By Kelly Thompson, Leonardo Romero, Jordie Bellaire, Joe Sabino, and Manny Mederos.
Marvel has finally released Hawkeye #1, with Kate Bishop assuming the Hawkeye mantle as she starts her own adventures on the West Coast. Sound familiar? Well, it does posses a similar feel to it from our other favorite Hawkeye when he went west to try to establish himself. This first issue has a lot of great things going on; we get tons of male objectification, witty zingers, a lady in need of saving, all of which come together to show the grittiness, resourcefulness, and hilarity we get from Kate Bishop. She is a well established character in her own right, developed pretty throughly since her days in Young Avengers, and she is well deserving of her own title.
‘Fun” is the best word to describe this book. From the character design to the panel layouts to the dialogue, everything in this issue serves the purpose of introducing new readers to Ms. Bishop while reassuring familiar readers this is the same Hawkeye we know and love. The artwork in this issue really stands out from Romero with colors from Bellaire, letters from Sabino, and design from Mederos, it really comes together to give this book a standalone feel. Kate’s costume stands out beautifully; is so perfect, so purple, and so Hawkeye. Her butt-kicking gear is great, complete with those useless slits in the abdomen, but you cannot even be mad at that because the rest of it is so on point. It is refreshing to see that she was given a fresh start, new city, new title, but same old Kate Bishop we all know and love.
The book features a really stylistic design, with dark lines that are accented throughout the issue with pops of purple and green. There is a great use of playing up the fact that she is an archer, using bullseye targets to show her perspective when entering an action sequence. These fun details really give this series a strong sense of intention from the creative team, like they have a unified vision for how a Kate Bishop title would feel and look and they certainly are achieving that.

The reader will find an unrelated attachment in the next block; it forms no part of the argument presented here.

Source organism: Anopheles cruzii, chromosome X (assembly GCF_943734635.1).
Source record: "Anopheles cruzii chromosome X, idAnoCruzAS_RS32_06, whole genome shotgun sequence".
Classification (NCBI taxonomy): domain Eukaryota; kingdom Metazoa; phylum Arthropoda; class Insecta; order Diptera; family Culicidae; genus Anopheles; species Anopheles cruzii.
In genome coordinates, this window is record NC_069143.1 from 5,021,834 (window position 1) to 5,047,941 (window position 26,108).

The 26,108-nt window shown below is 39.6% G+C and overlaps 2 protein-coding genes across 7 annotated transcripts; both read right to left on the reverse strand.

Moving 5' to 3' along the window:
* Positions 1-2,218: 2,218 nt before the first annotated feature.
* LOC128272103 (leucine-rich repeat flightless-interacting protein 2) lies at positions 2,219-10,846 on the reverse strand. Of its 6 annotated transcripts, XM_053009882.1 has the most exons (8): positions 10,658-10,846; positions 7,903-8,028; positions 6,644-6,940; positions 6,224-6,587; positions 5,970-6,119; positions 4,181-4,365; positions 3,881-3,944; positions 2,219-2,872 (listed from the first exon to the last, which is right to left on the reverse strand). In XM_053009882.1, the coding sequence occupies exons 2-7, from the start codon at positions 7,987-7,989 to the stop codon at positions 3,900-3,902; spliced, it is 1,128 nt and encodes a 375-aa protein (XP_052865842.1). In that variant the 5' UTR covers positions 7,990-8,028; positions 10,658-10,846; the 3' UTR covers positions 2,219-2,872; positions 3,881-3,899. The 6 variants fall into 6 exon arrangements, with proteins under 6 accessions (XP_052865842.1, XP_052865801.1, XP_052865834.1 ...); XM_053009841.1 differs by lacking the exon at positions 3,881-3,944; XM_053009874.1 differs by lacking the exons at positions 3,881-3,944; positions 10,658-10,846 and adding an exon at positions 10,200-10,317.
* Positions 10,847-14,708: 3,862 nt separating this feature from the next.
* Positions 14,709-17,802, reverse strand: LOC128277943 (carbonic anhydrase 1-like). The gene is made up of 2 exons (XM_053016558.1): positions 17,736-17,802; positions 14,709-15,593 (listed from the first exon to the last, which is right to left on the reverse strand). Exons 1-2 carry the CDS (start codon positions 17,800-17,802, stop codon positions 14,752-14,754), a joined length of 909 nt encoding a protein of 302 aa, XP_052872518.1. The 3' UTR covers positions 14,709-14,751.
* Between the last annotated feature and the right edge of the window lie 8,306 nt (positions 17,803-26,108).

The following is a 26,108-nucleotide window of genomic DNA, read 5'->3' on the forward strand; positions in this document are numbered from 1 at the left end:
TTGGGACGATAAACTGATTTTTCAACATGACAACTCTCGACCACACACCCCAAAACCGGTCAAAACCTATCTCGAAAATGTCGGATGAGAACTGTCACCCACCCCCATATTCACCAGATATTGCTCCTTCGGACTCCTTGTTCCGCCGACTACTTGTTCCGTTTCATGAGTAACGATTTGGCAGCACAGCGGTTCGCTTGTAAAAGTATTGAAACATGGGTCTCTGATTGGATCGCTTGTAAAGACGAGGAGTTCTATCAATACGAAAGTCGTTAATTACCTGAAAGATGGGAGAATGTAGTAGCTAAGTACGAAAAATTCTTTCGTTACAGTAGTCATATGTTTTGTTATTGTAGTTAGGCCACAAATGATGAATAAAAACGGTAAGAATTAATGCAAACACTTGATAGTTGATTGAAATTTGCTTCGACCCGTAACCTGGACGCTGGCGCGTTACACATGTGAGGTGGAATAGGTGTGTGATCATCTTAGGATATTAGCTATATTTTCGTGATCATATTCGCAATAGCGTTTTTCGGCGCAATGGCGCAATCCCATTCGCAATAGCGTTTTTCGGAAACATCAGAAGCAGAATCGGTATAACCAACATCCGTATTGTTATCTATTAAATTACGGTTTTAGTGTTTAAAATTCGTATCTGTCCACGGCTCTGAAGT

Romero and Thompson throw in a lot of little comic easter eggs in this first issue. From the opening credit page we instantly get a feel that this book is going to have influences from the characters that have shaped Bishop, Maybe this team is paying homage to past creative teams behind past Hawkeye titles or Alias, but there are certain frames and page layouts that reflect and give a feel to past artists like David Aja and Michael Gaydos. Kate is giving the whole private investigator thing a try, which is locked down by Jessica Jones at the moment, so this issue does take some blatant attempts to emulate an Alias style feel, while also giving it the Kate Bishop treatment. It is almost like a PG version of Jessica Jones, no sex or drinking or curse words, but plenty of action and sarcasm.
The only fault to be found with this title is not within the pages, but on the front cover. The cover art was done by Julian Totino Tedeso, and it is a beautiful cover with a strong heroic pose from Bishop in her new attire, holding her bow at the ready. The colors are perfect, and it has a slight Aja influence that makes it stand out as a Hawkeye book, and all of that is great and exactly what you would want and expect from a Hawkeye title. The only thing unsettling from this is the caption that said “The adorable archer take aim — On Danger!”. Like why does have to be described as adorable? It is understandable that adorable archer sounds good together, (who doesn’t love a good alliteration?), but by using that word it almost infantilizes the character when the rest of the issue attempts to gain the reader’s respect for Bishop as a main title character. It certainly felt like a missed opportunity to use another adjective like “awesome”, “adept”, “amazing”, or “assertive” that would have valued her abilities as a super hero over her appearance.
Hawkeye #1 does deliver a great romp around Venice beach, California with everyone’s favorite female Hawkeye. The possibilities for this character and title are endless, and it is really encouraging to see Marvel rewarding some greatly developed characters their own solo book. Thompson and Romero really built something special with this issue; the book had a purpose and a voice that will come across to the readers. Kate Bishop is now Hawkeye and she is having none of your crap and can kick all of your butts. The creators laid down a lot of foundation in this issue that will undoubtedly pay off as the series gets fleshed out.